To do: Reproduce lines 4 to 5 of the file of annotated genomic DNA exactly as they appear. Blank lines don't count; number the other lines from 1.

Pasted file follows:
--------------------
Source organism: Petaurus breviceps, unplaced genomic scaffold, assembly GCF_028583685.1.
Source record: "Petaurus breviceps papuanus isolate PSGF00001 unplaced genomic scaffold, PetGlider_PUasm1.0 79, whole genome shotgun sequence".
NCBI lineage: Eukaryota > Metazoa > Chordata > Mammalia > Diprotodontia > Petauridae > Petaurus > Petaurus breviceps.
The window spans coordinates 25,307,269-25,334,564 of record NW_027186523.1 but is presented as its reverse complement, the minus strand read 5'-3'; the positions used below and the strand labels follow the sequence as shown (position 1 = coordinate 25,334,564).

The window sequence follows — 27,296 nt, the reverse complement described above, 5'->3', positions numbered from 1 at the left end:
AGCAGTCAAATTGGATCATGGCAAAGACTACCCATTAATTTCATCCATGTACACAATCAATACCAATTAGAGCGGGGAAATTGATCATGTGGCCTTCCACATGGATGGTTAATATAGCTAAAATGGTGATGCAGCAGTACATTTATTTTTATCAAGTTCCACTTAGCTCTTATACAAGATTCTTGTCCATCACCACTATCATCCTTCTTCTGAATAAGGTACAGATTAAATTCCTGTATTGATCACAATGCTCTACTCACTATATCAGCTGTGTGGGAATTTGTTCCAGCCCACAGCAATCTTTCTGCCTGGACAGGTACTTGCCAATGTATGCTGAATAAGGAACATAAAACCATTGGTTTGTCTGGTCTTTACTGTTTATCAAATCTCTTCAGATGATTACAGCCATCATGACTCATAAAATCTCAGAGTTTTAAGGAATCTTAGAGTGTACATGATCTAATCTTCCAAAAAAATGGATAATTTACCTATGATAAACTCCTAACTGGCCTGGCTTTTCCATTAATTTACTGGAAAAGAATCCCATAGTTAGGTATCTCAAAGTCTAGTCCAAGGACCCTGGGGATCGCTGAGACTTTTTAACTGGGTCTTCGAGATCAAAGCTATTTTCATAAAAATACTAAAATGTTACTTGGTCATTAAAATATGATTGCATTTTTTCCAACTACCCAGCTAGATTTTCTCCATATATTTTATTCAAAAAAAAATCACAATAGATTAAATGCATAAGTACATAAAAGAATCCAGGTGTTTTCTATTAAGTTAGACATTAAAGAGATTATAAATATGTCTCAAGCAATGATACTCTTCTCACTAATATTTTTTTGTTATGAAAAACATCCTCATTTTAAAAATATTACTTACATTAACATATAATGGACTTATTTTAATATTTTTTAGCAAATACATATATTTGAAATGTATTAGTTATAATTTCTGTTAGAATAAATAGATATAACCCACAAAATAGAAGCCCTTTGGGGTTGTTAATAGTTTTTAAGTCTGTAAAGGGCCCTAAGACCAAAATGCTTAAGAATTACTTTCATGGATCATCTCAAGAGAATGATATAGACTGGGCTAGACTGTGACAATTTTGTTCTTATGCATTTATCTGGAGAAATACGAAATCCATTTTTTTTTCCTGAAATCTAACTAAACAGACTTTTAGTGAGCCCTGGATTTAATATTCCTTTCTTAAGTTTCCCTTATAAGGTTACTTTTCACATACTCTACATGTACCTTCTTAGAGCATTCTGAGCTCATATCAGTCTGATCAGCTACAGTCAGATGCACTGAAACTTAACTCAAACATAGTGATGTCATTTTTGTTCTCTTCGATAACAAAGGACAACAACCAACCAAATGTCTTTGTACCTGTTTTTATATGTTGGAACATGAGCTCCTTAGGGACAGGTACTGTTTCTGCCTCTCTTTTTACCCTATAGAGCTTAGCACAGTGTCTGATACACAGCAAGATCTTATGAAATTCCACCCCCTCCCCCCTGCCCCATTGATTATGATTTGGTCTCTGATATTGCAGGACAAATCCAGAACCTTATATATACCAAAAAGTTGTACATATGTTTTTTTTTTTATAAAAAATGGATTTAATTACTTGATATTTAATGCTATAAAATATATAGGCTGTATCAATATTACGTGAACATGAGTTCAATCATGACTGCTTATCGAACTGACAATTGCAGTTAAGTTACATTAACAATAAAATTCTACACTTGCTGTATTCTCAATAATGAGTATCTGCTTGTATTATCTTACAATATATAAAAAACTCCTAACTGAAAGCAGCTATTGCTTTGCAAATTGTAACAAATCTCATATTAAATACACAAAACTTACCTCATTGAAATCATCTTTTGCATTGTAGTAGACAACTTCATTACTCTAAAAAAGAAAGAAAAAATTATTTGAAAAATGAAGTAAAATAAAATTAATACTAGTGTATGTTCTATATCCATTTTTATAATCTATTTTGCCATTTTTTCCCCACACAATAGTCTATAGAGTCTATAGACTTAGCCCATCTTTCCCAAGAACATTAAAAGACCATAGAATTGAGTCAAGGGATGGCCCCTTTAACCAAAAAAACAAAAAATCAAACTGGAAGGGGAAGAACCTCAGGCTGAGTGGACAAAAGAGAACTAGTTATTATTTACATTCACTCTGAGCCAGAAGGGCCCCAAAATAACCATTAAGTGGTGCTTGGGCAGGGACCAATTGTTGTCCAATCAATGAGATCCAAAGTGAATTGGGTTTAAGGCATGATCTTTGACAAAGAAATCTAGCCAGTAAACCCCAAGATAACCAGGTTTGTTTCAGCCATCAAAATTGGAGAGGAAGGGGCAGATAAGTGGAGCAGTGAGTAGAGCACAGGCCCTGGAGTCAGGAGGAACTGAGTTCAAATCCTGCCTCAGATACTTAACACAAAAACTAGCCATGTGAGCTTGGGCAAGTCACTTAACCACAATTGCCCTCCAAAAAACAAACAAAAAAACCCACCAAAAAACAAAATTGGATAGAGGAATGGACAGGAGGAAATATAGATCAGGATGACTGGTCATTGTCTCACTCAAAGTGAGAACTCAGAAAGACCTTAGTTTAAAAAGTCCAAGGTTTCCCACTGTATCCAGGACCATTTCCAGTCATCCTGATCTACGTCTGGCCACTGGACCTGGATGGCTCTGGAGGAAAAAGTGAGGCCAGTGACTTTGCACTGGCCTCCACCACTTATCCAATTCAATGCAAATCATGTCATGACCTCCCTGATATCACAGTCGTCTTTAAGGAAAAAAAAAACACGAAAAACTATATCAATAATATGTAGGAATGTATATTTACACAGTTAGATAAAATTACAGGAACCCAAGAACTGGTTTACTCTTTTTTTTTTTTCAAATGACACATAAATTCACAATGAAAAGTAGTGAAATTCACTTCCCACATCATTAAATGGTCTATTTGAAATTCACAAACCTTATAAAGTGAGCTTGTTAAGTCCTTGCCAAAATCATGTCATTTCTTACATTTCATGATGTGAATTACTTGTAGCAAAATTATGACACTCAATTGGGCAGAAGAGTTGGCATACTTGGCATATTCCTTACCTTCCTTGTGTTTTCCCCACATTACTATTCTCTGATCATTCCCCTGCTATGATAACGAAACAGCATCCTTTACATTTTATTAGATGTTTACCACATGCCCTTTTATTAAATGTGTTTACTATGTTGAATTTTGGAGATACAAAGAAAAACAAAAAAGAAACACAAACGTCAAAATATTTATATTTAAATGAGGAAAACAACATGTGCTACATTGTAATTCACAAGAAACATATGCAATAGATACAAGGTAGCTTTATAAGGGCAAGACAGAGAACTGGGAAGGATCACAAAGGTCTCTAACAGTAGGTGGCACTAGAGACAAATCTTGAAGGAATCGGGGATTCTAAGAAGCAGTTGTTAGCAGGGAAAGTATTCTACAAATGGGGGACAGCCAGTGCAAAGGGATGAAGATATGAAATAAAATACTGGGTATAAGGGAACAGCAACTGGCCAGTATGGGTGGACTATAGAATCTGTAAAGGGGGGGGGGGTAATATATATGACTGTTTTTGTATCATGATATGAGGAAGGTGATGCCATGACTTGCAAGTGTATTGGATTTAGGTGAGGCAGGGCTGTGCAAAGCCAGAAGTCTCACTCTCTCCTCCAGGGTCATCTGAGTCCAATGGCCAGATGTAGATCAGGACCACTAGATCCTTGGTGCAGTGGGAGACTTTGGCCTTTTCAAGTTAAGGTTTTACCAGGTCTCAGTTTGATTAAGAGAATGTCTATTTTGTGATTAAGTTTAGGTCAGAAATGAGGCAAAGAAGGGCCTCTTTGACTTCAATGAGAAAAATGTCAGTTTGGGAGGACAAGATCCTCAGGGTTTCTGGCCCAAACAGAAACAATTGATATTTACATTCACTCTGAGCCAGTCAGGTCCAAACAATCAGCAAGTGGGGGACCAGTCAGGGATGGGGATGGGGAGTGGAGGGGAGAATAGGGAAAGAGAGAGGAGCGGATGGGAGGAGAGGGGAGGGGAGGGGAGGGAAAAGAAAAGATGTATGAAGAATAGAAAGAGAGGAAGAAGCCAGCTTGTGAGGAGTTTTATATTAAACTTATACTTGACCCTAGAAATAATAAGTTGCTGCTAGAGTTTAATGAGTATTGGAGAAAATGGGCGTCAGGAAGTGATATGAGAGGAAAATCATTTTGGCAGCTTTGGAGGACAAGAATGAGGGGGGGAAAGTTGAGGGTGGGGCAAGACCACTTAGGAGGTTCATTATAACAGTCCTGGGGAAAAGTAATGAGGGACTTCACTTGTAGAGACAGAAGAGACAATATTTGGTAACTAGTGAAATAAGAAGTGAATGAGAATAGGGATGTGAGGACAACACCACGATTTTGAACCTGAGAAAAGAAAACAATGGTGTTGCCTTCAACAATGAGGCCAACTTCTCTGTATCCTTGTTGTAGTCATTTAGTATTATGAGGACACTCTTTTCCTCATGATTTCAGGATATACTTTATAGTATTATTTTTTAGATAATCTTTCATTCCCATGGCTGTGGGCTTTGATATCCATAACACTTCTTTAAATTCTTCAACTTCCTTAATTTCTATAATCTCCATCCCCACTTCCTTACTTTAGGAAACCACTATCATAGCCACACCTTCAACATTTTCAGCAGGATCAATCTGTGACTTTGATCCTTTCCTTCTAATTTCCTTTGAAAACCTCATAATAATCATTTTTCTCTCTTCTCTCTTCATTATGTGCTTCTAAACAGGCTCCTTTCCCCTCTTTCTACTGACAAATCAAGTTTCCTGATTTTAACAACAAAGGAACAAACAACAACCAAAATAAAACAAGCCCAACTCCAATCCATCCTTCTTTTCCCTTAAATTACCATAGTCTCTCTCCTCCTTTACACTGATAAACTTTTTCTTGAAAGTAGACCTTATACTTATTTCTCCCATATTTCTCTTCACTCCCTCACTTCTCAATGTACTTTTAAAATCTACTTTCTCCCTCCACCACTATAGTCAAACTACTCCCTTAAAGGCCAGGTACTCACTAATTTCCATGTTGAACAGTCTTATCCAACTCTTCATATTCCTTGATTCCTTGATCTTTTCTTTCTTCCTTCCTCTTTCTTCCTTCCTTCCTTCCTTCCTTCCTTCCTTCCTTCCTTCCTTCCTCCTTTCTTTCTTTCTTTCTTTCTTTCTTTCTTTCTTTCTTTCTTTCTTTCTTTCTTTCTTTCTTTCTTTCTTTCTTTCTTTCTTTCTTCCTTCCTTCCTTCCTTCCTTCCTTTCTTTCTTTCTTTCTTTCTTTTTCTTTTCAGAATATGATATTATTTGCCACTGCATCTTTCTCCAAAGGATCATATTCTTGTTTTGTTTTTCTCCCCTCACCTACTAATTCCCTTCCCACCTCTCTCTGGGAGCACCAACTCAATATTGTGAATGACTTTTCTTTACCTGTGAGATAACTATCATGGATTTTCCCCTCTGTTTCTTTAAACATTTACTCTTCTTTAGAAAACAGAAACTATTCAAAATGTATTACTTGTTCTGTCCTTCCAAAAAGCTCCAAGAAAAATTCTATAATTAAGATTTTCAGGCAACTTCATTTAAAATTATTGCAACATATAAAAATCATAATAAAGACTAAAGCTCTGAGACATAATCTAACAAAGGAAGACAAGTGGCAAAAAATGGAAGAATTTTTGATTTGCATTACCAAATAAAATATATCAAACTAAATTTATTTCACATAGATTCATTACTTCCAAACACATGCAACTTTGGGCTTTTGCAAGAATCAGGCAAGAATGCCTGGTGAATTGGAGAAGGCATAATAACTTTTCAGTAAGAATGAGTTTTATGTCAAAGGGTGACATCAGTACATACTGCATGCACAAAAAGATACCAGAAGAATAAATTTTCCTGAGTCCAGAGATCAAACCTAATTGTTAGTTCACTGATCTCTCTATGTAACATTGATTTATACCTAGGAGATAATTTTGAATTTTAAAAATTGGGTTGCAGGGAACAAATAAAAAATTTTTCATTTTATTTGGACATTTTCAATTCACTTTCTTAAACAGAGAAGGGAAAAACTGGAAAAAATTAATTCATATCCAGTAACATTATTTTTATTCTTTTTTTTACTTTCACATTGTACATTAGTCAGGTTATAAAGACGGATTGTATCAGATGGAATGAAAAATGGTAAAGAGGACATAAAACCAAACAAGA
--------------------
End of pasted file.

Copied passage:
The window spans coordinates 25,307,269-25,334,564 of record NW_027186523.1 but is presented as its reverse complement, the minus strand read 5'-3'; the positions used below and the strand labels follow the sequence as shown (position 1 = coordinate 25,334,564).

The window sequence follows — 27,296 nt, the reverse complement described above, 5'->3', positions numbered from 1 at the left end: